It's a mild, spring day in Manhattan, and Hiromu Okabe is in good spirits.

He should be. It's not every day that an automotive supplier visits the New York Stock Exchange to receive the prestigious Chairman's Award from J.D. Power & Associates. In fact, the quality award's been given only eight times, and never before has an automotive supplier been on the receiving end.

As the president and chief executive officer of Denso Corp., Okabe claims the award on behalf of Japan's No.1 supplier.

In many ways, the Chairman's Award is a crowning achievement for Okabe's 42 years of service to Denso. True, the award is bestowed on the entire company, but Okabe, through his leadership, embodies all that is Denso.

He worked his way up from the bottom of the company, starting in the accounting department in 1960 — the ink barely dry on his bachelor's degree in economics from Nagoya University. Today, after six years as president, Okabe leads a $16.2 billion company that employs 85,000 people in 29 countries.

Okabe took a few minutes from his big day in New York to talk with WAW about the industry, the economy and the prospects for his company.

Denso has performed remarkably well, given the protracted recession in its home market. Denso finished the first half of its fiscal year in September with a profit of ¥37 billion ($318 million), a 41% increase over the same period a year earlier. Sales were up 10%, and even in the battered Japanese market, revenues rose 7%.

While the major U.S.-based suppliers downsize and close plants, Denso is going in the opposite direction. “We think Denso's belief in and continued efforts for a ‘quality first’ concept and ‘customer-centric’ thinking are what made Denso grow to be what it is today,” Okabe says through an interpreter.

Okabe downplays the concerns of top General Motors Corp. executives who contend that the Japanese auto makers have a 30% cost advantage ($4,000 per car) over the Big Three because of the low yen. GM has accused the Japanese government of keeping the yen undervalued so Japanese auto makers will have a competitive advantage in the U.S.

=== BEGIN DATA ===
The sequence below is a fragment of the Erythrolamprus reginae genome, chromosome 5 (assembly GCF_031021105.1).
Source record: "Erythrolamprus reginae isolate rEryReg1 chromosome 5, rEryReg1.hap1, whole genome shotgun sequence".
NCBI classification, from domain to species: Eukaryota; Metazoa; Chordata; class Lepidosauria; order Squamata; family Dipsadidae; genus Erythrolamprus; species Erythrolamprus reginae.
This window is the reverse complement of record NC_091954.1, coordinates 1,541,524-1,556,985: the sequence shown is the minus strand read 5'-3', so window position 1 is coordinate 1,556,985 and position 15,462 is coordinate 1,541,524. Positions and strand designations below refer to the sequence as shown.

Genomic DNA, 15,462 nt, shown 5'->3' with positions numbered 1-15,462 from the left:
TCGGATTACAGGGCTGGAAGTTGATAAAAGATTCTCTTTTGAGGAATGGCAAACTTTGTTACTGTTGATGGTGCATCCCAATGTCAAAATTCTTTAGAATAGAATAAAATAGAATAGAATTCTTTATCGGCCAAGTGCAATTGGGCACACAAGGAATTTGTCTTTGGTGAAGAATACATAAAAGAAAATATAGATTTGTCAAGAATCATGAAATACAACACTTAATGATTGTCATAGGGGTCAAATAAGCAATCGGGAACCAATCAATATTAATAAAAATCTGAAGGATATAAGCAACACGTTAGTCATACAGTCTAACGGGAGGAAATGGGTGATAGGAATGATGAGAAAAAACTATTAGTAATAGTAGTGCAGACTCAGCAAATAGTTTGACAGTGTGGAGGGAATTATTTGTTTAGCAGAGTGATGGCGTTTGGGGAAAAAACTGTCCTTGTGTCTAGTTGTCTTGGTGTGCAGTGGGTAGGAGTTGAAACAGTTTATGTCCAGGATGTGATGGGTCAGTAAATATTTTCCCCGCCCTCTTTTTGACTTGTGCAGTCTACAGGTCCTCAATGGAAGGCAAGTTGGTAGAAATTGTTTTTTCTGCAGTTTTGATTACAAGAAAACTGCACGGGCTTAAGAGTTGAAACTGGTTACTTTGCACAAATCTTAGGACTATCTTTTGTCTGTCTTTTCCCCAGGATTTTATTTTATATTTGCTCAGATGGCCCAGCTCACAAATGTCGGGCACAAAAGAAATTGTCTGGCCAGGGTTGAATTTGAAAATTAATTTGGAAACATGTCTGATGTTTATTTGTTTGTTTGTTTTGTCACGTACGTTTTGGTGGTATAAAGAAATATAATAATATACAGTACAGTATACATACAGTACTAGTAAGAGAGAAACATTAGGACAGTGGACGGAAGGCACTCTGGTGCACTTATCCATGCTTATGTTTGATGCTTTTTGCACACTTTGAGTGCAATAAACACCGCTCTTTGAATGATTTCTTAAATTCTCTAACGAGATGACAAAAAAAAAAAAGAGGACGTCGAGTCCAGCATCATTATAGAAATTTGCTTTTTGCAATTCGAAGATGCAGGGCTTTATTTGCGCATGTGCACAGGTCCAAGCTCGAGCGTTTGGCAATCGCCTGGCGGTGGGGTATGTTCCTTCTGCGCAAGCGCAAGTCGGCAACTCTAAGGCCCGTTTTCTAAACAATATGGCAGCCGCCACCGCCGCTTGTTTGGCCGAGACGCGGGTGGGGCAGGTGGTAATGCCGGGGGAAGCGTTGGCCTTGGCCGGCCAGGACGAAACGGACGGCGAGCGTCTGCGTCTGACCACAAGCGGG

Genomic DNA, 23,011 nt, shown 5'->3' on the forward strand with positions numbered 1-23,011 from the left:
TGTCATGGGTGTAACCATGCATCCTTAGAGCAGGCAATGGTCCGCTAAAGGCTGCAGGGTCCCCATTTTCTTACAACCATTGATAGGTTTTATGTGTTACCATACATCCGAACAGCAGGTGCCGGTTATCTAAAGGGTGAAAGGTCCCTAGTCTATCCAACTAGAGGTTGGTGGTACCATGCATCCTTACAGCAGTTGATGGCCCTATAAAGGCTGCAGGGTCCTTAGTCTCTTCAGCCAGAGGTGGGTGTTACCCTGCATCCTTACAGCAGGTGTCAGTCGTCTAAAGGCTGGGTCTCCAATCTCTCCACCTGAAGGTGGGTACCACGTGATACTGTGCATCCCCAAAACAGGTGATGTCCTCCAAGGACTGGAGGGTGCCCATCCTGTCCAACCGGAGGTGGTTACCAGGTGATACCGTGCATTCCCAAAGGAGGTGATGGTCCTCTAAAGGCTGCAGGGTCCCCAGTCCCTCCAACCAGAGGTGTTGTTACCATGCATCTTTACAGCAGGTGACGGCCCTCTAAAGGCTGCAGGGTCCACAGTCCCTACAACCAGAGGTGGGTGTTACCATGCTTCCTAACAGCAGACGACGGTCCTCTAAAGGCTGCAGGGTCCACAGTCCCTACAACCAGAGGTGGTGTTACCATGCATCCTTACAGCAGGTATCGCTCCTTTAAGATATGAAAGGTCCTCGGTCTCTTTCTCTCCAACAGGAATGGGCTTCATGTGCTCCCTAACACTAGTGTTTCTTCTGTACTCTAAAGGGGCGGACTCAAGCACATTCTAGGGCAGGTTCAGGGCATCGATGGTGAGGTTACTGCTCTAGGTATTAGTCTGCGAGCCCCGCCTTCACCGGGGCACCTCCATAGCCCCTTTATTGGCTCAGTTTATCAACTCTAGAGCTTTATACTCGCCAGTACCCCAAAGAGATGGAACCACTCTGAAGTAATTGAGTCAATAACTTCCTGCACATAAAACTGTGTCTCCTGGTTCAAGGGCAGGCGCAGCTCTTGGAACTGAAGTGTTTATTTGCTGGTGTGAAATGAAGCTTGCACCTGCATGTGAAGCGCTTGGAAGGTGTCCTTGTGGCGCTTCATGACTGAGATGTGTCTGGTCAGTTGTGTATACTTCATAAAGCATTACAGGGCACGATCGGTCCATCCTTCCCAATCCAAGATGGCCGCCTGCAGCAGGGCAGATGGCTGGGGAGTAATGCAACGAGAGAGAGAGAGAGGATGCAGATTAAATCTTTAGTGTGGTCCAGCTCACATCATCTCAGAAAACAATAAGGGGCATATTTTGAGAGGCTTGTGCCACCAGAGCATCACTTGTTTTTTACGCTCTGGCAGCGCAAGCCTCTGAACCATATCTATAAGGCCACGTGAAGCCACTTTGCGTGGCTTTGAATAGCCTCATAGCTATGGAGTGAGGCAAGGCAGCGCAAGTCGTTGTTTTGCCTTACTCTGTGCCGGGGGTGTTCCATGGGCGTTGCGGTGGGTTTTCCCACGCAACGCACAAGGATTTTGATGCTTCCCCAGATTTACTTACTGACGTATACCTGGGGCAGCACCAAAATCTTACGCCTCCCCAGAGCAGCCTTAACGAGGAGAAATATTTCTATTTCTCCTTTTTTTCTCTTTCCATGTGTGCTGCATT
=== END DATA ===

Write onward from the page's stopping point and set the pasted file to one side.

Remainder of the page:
He concedes the lower yen makes for higher profits. “But it is not a major reason for Denso's business growth,” he says. “What is most important for our business is a continued supply of quality products that satisfy customer needs. That's why Denso will continue to grow in the future.”

He adds that the low yen will not derail Denso's plans for additional production facilities in North America.

Toyota Motor Corp. created Nippondenso Co. Ltd. as an independent parts maker in 1949 but retains 24.9% ownership of the supplier today. Okabe shortened the name to Denso in 1996 to reflect the company's global scope.

So does Denso need to separate fully from Toyota the way Delphi Corp. and Visteon Corp. have separated from GM and Ford Motor Co.? Okabe isn't willing to comment, except to say that Toyota remains Denso's largest customer (50% of global sales), and that the supplier will remain a part of the Toyota Group.

Despite cultural differences, Denso and Delphi are similar. Both compete head-to-head in cockpits, climate control, antilock brake controls, fuel injection, electrical systems and telematics. Each is the largest supplier in its home market, largely by virtue of affiliation with each region's largest auto maker. GM spun off Delphi as an independent company three years ago.

With $26 billion in sales, Delphi remains well ahead of Denso's $16.2 billion in size. But Visteon Corp. and Robert Bosch GmbH have been hovering around $18 billion in global sales, and Denso could surpass either or both in the next few years.

“Denso aims to be among the world's top three auto suppliers,” Okabe says. “We will make efforts to continue to be ‘competitive’ enough to rival other suppliers, so that we can survive and moreover keep ahead of competition.”